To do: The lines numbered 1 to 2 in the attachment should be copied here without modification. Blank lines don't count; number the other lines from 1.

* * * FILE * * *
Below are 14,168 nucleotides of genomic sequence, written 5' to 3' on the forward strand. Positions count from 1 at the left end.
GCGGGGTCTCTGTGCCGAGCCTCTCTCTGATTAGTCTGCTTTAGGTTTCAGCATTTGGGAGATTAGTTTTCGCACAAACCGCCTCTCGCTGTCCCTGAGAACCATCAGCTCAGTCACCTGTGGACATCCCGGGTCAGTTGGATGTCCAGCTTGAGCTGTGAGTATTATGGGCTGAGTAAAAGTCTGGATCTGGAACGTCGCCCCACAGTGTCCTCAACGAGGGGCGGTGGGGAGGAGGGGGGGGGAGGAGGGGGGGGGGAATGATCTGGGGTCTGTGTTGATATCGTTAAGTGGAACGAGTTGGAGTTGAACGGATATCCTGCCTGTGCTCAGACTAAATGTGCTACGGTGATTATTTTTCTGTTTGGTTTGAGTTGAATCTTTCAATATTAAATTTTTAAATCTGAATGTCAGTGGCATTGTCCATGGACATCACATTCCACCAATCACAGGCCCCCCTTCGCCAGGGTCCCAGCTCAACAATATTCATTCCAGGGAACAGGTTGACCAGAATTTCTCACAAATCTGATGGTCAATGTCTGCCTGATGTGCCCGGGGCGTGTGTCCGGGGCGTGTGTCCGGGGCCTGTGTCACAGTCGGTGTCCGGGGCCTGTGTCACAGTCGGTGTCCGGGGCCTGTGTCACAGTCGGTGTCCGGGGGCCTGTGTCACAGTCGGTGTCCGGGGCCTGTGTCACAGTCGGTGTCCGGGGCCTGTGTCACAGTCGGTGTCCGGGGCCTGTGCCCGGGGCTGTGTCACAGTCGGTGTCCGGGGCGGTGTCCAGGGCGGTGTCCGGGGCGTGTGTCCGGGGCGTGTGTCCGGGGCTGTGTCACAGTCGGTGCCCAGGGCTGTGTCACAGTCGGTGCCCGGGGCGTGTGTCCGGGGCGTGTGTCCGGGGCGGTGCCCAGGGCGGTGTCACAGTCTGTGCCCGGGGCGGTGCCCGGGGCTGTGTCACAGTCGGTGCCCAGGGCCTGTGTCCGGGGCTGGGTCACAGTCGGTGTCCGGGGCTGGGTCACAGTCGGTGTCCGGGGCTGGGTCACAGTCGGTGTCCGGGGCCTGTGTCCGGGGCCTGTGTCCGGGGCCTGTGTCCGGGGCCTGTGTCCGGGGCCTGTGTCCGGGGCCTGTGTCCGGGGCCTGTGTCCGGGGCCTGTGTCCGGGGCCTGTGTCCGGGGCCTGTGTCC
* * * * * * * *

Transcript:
Below are 14,168 nucleotides of genomic sequence, written 5' to 3' on the forward strand. Positions count from 1 at the left end.
GCGGGGTCTCTGTGCCGAGCCTCTCTCTGATTAGTCTGCTTTAGGTTTCAGCATTTGGGAGATTAGTTTTCGCACAAACCGCCTCTCGCTGTCCCTGAGAACCATCAGCTCAGTCACCTGTGGACATCCCGGGTCAGTTGGATGTCCAGCTTGAGCTGTGAGTATTATGGGCTGAGTAAAAGTCTGGATCTGGAACGTCGCCCCACAGTGTCCTCAACGAGGGGCGGTGGGGAGGAGGGGGGGGGAGGAGGGGGGGGGGAATGATCTGGGGTCTGTGTTGATATCGTTAAGTGGAACGAGTTGGAGTTGAACGGATATCCTGCCTGTGCTCAGACTAAATGTGCTACGGTGATTATTTTTCTGTTTGGTTTGAGTTGAATCTTTCAATATTAAATTTTTAAATCTGAATGTCAGTGGCATTGTCCATGGACATCACATTCCACCAATCACAGGCCCCCCTTCGCCAGGGTCCCAGCTCAACAATATTCATTCCAGGGAACAGGTTGACCAGAATTTCTCACAAATCTGATGGTCAATGTCTGCCTGATGTGCCCGGGGCGTGTGTCCGGGGCGTGTGTCCGGGGCCTGTGTCACAGTCGGTGTCCGGGGCCTGTGTCACAGTCGGTGTCCGGGGCCTGTGTCACAGTCGGTGTCCGGGGGCCTGTGTCACAGTCGGTGTCCGGGGCCTGTGTCACAGTCGGTGTCCGGGGCCTGTGTCACAGTCGGTGTCCGGGGCCTGTGCCCGGGGCTGTGTCACAGTCGGTGTCCGGGGCGGTGTCCAGGGCGGTGTCCGGGGCGTGTGTCCGGGGCGTGTGTCCGGGGCTGTGTCACAGTCGGTGCCCAGGGCTGTGTCACAGTCGGTGCCCGGGGCGTGTGTCCGGGGCGTGTGTCCGGGGCGGTGCCCAGGGCGGTGTCACAGTCTGTGCCCGGGGCGGTGCCCGGGGCTGTGTCACAGTCGGTGCCCAGGGCCTGTGTCCGGGGCTGGGTCACAGTCGGTGTCCGGGGCTGGGTCACAGTCGGTGTCCGGGGCTGGGTCACAGTCGGTGTCCGGGGCCTGTGTCCGGGGCCTGTGTCCGGGGCCTGTGTCCGGGGCCTGTGTCCGGGGCCTGTGTCCGGGGCCTGTGTCCGGGGCCTGTGTCCGGGGCCTGTGTCCGGGGCCTGTGTCCGGGGCCTGTGTCC